And after what we learned tonight, it's going to be harder for the DNC to paint him as an uncaring plutocrat without seeming appallingly negative themselves. If they try, just ask them when Barack Obama has quietly and humbly served anyone anywhere, simply because it's the right thing to do. Or whether Joe Biden has given as much of his own money to charity in his whole lifetime as the Romneys have done in one year.
Clearly, in tone and in content (especially the absence of hard-core "red meat") the speech was intended to appeal to women, and in that, I believe it succeeded. Romney's love for his wife comes through so clearly . . . and his story about his mother running for the Senate, and the love his parents shared (that story about the rose!), were elements that, I think, most women will appreciate. Likewise, his enumeration of all the women he has chosen to work with provides a revealing contrast with you-know-who
Romney's goodness and inherent decency comes clearly through. That's primarily what he needed to achieve . . . It will help convince persuadables, especially the women among them, that it is "safe" to vote for Mitt Romney.
My assessment: Mitt Romney helped himself A LOT with women tonight. I absolutely loved his speech, and -- although I was always a supporter -- after tonight, I feel a deeper emotional "connection" with this campaign, and Romney himself as a person and as a candidate.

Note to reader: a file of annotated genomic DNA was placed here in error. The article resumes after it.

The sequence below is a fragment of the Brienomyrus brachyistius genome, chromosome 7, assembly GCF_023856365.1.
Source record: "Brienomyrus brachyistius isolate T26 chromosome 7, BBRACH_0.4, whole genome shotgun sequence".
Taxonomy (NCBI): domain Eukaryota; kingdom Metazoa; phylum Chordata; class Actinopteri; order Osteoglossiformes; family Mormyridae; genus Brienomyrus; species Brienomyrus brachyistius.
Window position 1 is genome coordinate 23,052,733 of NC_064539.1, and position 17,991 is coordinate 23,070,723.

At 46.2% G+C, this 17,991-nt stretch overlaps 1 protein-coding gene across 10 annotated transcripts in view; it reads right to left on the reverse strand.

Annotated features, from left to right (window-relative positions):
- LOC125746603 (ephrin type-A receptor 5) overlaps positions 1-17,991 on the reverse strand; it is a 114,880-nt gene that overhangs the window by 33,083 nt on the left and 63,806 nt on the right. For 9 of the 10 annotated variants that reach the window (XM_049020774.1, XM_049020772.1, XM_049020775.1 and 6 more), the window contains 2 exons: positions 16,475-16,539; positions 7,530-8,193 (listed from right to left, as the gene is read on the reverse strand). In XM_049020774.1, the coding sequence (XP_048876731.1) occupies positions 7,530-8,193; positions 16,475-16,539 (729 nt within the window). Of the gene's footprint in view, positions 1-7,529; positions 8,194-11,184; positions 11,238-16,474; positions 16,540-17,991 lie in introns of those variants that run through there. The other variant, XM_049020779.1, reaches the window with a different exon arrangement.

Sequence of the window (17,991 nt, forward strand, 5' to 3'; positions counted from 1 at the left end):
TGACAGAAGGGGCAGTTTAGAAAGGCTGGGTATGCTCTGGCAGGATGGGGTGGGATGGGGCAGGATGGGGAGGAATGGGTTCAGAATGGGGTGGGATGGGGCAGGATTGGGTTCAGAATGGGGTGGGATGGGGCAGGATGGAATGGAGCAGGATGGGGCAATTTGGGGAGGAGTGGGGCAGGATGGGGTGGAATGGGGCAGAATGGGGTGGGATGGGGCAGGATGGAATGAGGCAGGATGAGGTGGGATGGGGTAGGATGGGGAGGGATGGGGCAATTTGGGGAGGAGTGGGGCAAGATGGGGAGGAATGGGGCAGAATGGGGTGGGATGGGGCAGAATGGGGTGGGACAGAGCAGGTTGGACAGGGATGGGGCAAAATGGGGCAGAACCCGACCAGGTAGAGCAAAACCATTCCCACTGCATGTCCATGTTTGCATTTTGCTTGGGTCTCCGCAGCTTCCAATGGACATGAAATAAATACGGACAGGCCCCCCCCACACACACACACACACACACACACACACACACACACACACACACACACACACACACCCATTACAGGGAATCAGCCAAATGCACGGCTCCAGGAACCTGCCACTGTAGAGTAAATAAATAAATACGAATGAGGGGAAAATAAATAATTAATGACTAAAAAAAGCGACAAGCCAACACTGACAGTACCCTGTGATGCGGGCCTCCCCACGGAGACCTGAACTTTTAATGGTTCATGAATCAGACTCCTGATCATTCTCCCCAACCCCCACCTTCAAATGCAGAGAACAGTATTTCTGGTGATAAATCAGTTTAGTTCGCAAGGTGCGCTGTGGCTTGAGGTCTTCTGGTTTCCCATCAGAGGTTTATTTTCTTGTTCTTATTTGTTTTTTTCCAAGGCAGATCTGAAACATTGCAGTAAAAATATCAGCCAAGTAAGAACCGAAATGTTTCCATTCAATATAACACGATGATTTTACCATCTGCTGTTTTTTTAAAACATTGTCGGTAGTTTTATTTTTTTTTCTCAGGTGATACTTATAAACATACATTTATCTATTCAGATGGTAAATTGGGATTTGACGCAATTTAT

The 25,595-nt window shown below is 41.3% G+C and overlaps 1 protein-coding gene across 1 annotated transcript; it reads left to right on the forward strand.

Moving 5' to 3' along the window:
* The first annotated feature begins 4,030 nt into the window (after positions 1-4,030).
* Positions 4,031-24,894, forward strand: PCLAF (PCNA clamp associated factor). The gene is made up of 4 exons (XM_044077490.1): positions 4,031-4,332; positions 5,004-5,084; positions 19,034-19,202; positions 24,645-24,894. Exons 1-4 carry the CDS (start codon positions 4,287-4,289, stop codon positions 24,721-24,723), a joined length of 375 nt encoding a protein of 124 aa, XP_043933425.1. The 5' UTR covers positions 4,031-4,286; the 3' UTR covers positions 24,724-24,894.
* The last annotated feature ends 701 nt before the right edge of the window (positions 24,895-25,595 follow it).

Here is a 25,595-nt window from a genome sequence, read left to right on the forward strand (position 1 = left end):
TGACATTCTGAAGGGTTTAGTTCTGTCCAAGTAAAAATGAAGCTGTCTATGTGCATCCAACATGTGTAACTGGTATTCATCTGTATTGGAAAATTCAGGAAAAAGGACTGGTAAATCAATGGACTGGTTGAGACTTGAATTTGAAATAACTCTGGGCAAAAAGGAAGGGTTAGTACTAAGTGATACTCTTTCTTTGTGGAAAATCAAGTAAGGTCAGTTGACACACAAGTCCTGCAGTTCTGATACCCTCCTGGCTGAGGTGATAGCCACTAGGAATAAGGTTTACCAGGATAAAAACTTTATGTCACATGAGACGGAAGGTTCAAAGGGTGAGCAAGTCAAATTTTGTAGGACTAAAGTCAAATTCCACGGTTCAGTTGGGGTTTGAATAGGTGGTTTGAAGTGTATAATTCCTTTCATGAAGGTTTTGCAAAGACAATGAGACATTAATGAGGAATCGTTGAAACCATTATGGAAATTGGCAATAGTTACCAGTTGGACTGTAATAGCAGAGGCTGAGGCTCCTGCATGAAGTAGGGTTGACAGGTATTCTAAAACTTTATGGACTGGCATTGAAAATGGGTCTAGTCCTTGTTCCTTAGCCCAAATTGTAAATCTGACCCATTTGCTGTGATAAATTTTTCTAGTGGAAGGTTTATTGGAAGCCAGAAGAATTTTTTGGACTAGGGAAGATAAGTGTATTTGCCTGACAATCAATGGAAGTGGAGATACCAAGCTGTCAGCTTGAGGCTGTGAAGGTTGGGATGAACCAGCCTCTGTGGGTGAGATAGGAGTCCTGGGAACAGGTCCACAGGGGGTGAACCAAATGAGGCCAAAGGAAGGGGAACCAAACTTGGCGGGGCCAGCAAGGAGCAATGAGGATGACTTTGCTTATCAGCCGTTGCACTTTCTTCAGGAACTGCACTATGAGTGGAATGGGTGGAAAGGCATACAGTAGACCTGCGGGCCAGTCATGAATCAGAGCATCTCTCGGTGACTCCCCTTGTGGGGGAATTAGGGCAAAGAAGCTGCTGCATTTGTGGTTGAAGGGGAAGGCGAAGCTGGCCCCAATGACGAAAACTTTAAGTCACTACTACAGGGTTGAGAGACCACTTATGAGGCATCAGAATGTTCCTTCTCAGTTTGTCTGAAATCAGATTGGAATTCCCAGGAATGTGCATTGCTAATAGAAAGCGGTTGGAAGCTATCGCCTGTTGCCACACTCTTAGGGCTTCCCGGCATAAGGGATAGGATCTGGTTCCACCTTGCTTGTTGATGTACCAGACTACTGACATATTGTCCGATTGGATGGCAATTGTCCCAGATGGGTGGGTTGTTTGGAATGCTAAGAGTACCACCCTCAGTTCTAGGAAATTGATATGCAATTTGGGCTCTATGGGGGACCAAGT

The pundits will pick it apart, but don't worry: Mitt Romney did just what he needed to do tonight -- he connected. Up until now, many people had no idea of what he was like. Now they do. From the testimonials from the people he has helped, to the excellent biographical video, to Clint Eastwood's bizarre but oddly entertaining stand-up (giving left-wing pundits something besides the candidate to complain about!), to Marco Rubio's uplifting talk -- all of it set the stage for a really good, heart-felt, stirring speech by Romney himself. No one who saw him tonight has to worry about whether he has a heart.